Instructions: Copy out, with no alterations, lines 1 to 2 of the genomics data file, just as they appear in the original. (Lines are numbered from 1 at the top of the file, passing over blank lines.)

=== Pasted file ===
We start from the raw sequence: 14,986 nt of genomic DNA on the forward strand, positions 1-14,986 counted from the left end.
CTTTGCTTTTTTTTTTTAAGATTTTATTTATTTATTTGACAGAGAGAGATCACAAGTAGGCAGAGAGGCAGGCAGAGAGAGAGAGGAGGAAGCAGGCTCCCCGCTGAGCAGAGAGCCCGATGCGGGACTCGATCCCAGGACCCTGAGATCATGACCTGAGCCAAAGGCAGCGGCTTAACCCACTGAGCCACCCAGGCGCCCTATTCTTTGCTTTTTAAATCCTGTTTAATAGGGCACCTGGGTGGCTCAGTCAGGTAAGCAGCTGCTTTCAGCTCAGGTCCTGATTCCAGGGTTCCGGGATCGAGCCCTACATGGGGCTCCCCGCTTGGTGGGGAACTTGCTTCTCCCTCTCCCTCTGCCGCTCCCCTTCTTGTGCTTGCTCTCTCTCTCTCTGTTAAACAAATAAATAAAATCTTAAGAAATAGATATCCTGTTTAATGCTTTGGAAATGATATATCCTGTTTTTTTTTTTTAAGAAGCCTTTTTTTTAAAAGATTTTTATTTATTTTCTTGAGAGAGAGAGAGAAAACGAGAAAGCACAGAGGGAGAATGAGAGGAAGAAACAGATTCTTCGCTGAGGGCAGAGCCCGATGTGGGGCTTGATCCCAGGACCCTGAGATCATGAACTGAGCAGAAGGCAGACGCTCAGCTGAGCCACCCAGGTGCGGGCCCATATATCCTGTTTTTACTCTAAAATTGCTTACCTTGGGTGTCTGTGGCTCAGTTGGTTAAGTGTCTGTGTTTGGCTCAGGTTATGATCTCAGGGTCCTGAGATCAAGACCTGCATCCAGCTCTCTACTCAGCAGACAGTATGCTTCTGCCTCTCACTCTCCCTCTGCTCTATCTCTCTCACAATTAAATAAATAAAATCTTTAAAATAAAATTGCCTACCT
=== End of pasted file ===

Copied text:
We start from the raw sequence: 14,986 nt of genomic DNA on the forward strand, positions 1-14,986 counted from the left end.
CTTTGCTTTTTTTTTTTAAGATTTTATTTATTTATTTGACAGAGAGAGATCACAAGTAGGCAGAGAGGCAGGCAGAGAGAGAGAGGAGGAAGCAGGCTCCCCGCTGAGCAGAGAGCCCGATGCGGGACTCGATCCCAGGACCCTGAGATCATGACCTGAGCCAAAGGCAGCGGCTTAACCCACTGAGCCACCCAGGCGCCCTATTCTTTGCTTTTTAAATCCTGTTTAATAGGGCACCTGGGTGGCTCAGTCAGGTAAGCAGCTGCTTTCAGCTCAGGTCCTGATTCCAGGGTTCCGGGATCGAGCCCTACATGGGGCTCCCCGCTTGGTGGGGAACTTGCTTCTCCCTCTCCCTCTGCCGCTCCCCTTCTTGTGCTTGCTCTCTCTCTCTCTGTTAAACAAATAAATAAAATCTTAAGAAATAGATATCCTGTTTAATGCTTTGGAAATGATATATCCTGTTTTTTTTTTTTAAGAAGCCTTTTTTTTAAAAGATTTTTATTTATTTTCTTGAGAGAGAGAGAGAAAACGAGAAAGCACAGAGGGAGAATGAGAGGAAGAAACAGATTCTTCGCTGAGGGCAGAGCCCGATGTGGGGCTTGATCCCAGGACCCTGAGATCATGAACTGAGCAGAAGGCAGACGCTCAGCTGAGCCACCCAGGTGCGGGCCCATATATCCTGTTTTTACTCTAAAATTGCTTACCTTGGGTGTCTGTGGCTCAGTTGGTTAAGTGTCTGTGTTTGGCTCAGGTTATGATCTCAGGGTCCTGAGATCAAGACCTGCATCCAGCTCTCTACTCAGCAGACAGTATGCTTCTGCCTCTCACTCTCCCTCTGCTCTATCTCTCTCACAATTAAATAAATAAAATCTTTAAAATAAAATTGCCTACCT